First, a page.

During his recent visit to India, Iranian President Hassan Rouhani offered to resume negotiations with India for the development of his country’s Farzad-B gas block, after being lukewarm to Indian offers to develop the same for quite some years now. Rouhani also conveyed an Iranian desire for more Indian participation in Iran’s strategic connectivity projects, something that has also not seen as much movement as India would have wanted, despite the agreement related to Iran’s Chahbahar Port. Now the question is, is this enhanced Iranian receptivity to Indian economic overtures a result of Tehran’s need to cement a multifaceted geo-economic relationship with India amidst domestic economic discontent and an unstable regional geopolitical environment? We would argue that it certainly appears to be so.
Being the largest ever overseas find by an Indian company, since it was discovered by an ONGC Videsh Ltd (OVL)-led consortium in 2008, Farzad-B has long been a priority for New Delhi. But till Rouhani’s recent vist, Iran had been stalling on the conclusion of a deal for the development of Farzad-B, estimated to hold reserves of some 12.8 trillion cubic feet (tcf) of recoverable natural gas. Even Indian Petroleum Minister Dharmendra Pradhan’s April 2016 visit, during which he would assure the Iranian leadership of India’s plan to invest up to $20 billion in Iran’s energy sector, failed to move Tehran. In fact, Iran would actually snub India the very next year, by signing an initial pact with Russia’s Gazprom for the development of Farzad-B, something that was was confirmed by Iran’s Oil Minister Bijan Namdar Zanganeh himself in an interview to a London based media outfit in June 2017. Unhappy with Iran’s decision, India would go on to cut oil imports from Iran by almost a fifth in 2017.
Today, however, with Iran’s domestic economy being in the grip of both high unemployment and inflation simultaneously, and facing the prospect of the imposition of a fresh round of US-led sanctions, Tehran is far more keen to entertain Indian economic offers. Speaking to journalists after his talks with Pradhan, Zangeneh who formed a part of Rouhani’s entourage to India, said that Indian public and private sector oil companies would buy 500,000 barrels of Iranian crude per day during the fiscal year 2018-19. Zangeneh also said that he was optimistic about the signing of an agreement for Farzad-B gasfield with OVL.
Iran watchers in India say that while a worsening domestic economic situation is a factor for the abrupt turnaround in Tehran’s position on Farzad-B vis a vis India, New Delhi’s ever growing relationship with various members of the Gulf Cooperation Council (GCC) including Iran’s regional rival Saudi Arabia has also played a significant role. The GCC today is India’s second-largest trading partner and a major destination for Indian investment. As per a data provided by India’s Ministry of External Affairs, around 7 million Indian expatriates living in the GCC remitted $35 billion to Indian shores in 2017 alone. Oil for a strategic reserve in Mangalore on India’s Western Coast is set to arrive from the United Arab Emirates soon. Meanwhile, India has already secured access to Oman’s naval facility at Duqm which will is being seen as a counter to China’s naval presence in Djibouti and prospective presence in Gwadar, Pakistan.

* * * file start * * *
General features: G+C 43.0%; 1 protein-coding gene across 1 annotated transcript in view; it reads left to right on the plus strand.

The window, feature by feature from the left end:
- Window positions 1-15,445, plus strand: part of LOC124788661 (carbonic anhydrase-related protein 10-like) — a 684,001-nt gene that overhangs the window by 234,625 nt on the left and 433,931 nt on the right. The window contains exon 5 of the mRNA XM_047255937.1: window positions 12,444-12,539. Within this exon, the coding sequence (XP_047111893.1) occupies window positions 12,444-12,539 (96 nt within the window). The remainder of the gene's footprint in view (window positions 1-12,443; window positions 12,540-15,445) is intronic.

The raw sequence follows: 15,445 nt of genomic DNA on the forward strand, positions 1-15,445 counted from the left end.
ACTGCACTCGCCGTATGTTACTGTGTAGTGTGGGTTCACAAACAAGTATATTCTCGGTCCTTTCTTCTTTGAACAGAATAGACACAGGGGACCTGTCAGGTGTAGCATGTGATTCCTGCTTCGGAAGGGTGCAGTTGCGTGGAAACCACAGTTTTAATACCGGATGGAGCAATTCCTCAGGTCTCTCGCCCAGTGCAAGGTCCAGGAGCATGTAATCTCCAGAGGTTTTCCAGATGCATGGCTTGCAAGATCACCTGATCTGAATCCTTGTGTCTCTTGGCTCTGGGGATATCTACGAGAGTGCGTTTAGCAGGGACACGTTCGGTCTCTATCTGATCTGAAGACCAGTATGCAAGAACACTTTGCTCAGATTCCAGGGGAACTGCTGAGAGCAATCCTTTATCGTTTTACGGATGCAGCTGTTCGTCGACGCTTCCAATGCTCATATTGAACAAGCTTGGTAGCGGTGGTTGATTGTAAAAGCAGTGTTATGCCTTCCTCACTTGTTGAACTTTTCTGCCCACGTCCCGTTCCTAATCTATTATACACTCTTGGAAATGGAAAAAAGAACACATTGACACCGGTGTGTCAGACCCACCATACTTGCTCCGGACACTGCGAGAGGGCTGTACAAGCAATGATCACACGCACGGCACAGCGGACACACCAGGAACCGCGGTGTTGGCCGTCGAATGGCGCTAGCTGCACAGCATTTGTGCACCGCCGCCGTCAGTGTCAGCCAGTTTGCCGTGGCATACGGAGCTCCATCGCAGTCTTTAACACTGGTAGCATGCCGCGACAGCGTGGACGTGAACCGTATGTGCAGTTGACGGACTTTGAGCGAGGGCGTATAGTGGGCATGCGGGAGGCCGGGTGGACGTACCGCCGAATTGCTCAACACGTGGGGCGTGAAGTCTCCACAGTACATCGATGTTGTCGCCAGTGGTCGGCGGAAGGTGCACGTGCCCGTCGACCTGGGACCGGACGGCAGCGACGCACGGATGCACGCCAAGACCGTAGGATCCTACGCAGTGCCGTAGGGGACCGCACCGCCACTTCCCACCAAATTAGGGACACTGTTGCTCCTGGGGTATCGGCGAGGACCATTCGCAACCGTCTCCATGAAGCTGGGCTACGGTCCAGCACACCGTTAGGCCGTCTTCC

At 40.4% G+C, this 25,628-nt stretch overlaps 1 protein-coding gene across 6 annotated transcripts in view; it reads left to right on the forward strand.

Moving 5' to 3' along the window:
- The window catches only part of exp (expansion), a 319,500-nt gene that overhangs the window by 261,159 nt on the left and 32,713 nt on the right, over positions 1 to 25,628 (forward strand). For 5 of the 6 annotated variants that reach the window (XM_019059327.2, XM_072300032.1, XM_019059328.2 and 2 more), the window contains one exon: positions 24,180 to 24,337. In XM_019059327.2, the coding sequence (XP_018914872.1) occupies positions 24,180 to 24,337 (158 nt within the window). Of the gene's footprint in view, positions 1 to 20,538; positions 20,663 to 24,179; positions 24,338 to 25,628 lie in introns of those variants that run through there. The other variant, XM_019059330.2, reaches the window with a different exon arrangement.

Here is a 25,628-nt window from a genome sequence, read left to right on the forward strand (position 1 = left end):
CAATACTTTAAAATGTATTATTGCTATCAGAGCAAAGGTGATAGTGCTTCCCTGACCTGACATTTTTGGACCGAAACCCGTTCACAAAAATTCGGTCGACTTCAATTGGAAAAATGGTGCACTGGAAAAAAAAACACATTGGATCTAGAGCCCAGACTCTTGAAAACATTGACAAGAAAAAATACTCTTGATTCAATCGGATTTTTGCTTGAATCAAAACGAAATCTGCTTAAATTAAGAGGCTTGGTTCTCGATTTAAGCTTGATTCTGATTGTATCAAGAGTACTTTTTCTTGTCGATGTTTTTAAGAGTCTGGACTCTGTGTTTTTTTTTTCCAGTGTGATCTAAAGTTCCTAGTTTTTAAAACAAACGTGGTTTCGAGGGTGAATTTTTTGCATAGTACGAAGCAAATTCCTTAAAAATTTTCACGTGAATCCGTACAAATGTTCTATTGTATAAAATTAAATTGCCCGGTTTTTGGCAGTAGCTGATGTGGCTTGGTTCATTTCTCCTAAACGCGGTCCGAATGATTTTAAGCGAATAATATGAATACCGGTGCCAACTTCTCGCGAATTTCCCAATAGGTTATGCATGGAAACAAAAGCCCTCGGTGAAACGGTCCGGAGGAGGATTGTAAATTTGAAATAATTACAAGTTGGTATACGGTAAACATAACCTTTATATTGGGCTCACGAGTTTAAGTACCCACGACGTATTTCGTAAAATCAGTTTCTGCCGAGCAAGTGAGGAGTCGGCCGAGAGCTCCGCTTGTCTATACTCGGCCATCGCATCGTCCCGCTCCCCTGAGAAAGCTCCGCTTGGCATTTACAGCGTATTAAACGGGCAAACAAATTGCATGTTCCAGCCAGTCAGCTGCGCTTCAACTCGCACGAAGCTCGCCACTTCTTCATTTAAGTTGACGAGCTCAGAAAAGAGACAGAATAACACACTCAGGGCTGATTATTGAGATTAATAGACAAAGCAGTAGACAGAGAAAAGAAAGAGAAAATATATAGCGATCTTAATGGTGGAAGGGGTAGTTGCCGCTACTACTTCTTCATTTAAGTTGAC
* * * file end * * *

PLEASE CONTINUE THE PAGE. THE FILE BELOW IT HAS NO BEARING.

India’s ever warming ties with Israel, which might soon include an energy relationship in addition to a deep defence partnership, are also playing a role in Tehran reconsidering its obduracy on key issues of relevance to India. Meanwhile, the very real threat of a US President Donald Trump’s reviewing the nuclear deal reached with Iran by a US-led coalition in 2015 is also weighing heavily on the Iranian mind.
There is actually a fear now in Tehran that the US, under the pretext of renewing the deal, may impose fresh sanctions on the country. In the midst of all this, it is not altogether surprising that Iran has rushed to sign a plethora of long-delayed agreements with India and seek its assistance in navigating its continuing exchange rate woes. Iran is still facing banking and payment challenges and this has hampered Indian investments. During the Rouhani’s visit, both sides agreed to resolve their currency problem through a Rupee-Riyal mechanism and thereby also stimulate bilateral investments. However, it is still not clear whether India’s plan to connect Chabahar port with Zahedan on the Iranian border with Afghanistan via a will be undertaken through a new Rupee-Riyal mechanism. Nonetheless, the Iranian President’s outreach to India suggests that he has done this in a bid to rekindle ties with India at a time when his country faces a fluid geo-strategic situation that can deteriorate quite quickly. After all, India, despite voting against Iran on the nuclear issue, stood by Tehran economically, throughout its years of isolation.
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